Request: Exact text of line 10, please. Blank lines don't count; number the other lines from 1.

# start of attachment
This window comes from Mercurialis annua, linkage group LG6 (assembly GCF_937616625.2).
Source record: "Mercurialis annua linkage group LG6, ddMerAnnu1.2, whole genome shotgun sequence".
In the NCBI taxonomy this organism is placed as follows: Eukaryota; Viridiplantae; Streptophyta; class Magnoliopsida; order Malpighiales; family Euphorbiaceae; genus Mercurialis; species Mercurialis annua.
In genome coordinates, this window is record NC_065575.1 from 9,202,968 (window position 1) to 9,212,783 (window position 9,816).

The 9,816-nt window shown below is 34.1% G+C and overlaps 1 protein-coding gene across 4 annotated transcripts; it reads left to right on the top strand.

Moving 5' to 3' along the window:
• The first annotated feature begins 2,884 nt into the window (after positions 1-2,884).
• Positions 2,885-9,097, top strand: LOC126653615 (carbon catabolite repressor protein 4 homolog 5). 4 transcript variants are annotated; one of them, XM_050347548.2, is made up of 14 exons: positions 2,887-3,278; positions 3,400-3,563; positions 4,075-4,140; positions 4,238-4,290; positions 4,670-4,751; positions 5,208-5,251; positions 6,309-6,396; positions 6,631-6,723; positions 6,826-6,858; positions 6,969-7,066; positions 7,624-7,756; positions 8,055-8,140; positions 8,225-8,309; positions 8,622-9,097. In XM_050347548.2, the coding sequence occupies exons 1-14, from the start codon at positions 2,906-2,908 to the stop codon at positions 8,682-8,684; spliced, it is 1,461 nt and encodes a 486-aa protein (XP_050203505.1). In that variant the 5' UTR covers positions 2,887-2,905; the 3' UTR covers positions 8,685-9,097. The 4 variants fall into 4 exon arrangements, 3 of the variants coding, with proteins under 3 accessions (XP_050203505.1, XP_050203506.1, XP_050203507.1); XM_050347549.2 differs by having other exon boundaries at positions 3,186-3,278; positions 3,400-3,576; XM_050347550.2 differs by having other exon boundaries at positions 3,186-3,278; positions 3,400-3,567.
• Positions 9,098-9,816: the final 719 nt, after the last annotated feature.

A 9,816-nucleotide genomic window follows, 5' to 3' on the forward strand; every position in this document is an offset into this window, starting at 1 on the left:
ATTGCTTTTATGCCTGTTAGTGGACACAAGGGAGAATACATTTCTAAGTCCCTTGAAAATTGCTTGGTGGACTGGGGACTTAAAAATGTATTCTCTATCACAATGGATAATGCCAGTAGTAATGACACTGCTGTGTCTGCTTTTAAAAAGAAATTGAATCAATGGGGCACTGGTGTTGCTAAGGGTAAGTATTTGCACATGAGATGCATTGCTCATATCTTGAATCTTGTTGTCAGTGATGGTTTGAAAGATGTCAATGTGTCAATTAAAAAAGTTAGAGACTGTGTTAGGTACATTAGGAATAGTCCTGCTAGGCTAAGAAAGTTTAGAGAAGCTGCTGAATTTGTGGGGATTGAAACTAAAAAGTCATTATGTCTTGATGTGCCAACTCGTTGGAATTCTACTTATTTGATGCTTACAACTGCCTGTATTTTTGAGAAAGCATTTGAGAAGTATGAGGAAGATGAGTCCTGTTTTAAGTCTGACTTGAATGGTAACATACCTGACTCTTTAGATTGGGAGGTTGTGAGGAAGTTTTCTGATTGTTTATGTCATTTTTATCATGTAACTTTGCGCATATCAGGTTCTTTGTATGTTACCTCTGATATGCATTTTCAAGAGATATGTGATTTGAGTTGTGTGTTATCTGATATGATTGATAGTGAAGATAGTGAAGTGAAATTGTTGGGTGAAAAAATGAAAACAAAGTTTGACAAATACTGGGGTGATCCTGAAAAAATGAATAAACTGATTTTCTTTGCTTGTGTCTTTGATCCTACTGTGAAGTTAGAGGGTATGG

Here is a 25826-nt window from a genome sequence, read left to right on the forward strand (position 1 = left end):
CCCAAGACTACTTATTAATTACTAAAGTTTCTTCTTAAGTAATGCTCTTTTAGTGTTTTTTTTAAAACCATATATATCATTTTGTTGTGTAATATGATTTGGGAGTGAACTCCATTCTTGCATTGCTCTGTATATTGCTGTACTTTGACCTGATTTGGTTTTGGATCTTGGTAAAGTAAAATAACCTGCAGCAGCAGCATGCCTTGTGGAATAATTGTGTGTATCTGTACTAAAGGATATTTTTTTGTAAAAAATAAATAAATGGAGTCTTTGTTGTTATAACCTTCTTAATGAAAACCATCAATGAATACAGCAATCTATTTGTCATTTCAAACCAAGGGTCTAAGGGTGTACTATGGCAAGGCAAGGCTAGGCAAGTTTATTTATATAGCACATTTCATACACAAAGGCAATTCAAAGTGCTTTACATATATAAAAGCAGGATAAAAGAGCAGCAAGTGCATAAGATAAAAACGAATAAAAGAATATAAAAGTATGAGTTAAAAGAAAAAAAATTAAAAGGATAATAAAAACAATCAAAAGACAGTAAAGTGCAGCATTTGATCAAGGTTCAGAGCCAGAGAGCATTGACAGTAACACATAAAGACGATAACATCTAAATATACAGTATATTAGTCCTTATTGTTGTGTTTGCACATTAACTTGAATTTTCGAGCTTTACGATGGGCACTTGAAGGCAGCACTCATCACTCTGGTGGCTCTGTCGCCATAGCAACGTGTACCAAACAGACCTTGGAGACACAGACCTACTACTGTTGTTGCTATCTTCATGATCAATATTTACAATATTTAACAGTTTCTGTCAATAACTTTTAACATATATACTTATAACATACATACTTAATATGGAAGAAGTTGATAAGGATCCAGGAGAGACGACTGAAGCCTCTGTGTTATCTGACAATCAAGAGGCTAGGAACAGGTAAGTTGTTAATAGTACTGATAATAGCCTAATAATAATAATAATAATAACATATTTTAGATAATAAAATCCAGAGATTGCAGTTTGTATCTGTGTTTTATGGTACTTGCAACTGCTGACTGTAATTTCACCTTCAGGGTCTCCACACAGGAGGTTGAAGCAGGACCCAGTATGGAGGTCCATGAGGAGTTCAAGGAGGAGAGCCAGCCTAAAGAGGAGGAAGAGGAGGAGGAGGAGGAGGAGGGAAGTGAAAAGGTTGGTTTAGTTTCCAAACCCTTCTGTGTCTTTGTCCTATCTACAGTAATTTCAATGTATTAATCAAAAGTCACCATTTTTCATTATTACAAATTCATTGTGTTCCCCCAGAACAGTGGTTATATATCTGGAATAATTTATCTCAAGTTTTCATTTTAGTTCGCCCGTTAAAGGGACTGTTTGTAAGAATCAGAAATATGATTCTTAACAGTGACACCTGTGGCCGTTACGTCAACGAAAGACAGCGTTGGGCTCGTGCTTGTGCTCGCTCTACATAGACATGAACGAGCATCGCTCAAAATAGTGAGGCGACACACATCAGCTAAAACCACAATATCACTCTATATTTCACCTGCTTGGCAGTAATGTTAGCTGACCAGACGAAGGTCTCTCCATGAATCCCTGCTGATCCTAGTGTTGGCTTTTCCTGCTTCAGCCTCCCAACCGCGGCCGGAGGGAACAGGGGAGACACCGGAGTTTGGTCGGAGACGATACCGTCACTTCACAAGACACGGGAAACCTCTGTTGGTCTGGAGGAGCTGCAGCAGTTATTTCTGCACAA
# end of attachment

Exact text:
A 9,816-nucleotide genomic window follows, 5' to 3' on the forward strand; every position in this document is an offset into this window, starting at 1 on the left: